It’s time for another installment of Low Carb Cooking Class!
We’ve covered lots of ground so far in this series on very simple and easy cooking for low carbers like myself, who want to eat delicious, homemade low carb foods, but who are not about to spend a fortune on almond or coconut flour, erythritol, coconut aminos, and all sorts of other esoteric ingredients that are absolutely not required in order to put a nutritious and yummy low carb meal together. Here’s the territory we’ve visited so far:
- Stocking your kitchen with low carb staples in order to make all of this a breeze
- How to season food to give things different flavors even when you use the same main proteins and vegetables (i.e., make the same food taste totally different so you don't get bored)
- Tips for cooking in bulk and in advance
- Using salt, heat, and acids to up your cooking game
- Roasting meat and vegetables together in one baking dish -- possibly the easiest way to get real food on the table that doesn’t involve opening a can of tuna or calling for takeout.
To be honest, I feel kind of silly writing blog posts that boil down to, “brown ground meat in a skillet with some onions and zucchini, and add some salt.” I mean, really? There are people who don’t know how to cook low carb like this? But maybe there are. And that’s what this series is all about—low carb cooking that is simple, easy, and above all, practical—the kind of cooking you’ll do all throughout the week, on busy nights when your kids have six different activities going on, or you get home from work and you’re ravenous, and you “don’t know what to make” for dinner.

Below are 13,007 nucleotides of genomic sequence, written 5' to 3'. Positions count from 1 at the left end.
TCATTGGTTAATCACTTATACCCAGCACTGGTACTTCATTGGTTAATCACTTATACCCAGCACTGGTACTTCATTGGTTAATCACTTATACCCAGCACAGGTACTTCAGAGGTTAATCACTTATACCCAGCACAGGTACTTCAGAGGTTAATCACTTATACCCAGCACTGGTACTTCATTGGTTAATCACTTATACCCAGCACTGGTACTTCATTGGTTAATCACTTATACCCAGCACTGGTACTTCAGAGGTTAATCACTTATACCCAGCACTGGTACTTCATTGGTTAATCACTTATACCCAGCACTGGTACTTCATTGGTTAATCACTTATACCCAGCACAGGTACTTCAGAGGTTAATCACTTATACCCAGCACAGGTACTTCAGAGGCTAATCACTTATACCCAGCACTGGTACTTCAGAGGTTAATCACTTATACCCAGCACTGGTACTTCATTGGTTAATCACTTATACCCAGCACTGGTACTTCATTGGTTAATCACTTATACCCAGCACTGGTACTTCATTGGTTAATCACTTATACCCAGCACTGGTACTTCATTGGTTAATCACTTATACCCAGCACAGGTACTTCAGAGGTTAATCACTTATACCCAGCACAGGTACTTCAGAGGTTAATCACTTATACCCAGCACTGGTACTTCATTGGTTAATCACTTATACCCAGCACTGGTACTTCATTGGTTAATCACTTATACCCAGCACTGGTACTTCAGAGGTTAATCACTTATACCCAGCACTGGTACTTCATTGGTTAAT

I have a nice collection of low carb, ketogenic, and Paleo cookbooks, and I love flipping through them for the food porn (and for ideas…food ideas, not porn ideas, haha), but to be honest, I rarely make any of the dishes in them. I have no kids and no boyfriend, so in preparing food for myself, sometimes dinner is as
boring simple as a can of salmon
and a raw green pepper. I think we somehow got this idea that
every meal has to be the stuff of legends and worthy of being posted on
Instagram. (I do not post pictures to Instagram, mostly because I’m a terrible
photographer, but also because no one wants to see pictures of a can of salmon
and a green pepper.)
So, in the interest of keeping things simple yet delicious, today we’re going to cover something that should be a staple of basic cooking for just about everybody, whether they eat low carb or not. It’s time for roasted chicken!
I’m going to expose myself to laughter and ridicule here, but here’s a confession: I was in my early thirties the first time I ever roasted a whole chicken. Oh, sure, drumsticks and thighs? No problem. Boneless breasts on the Foreman grill back in the day, with nary a molecule of added oil in sight? Yep, been there, done that. But it wasn’t until my third decade of life that I did a whole bird at once, and perhaps some of you out there have yet to take the plunge. A roasted chicken atop a colorful nest of vegetables is nutritious, delicious, and looks impressive as heck. And the good news is, it couldn’t be easier.
|Happy chickens make delicious meat.|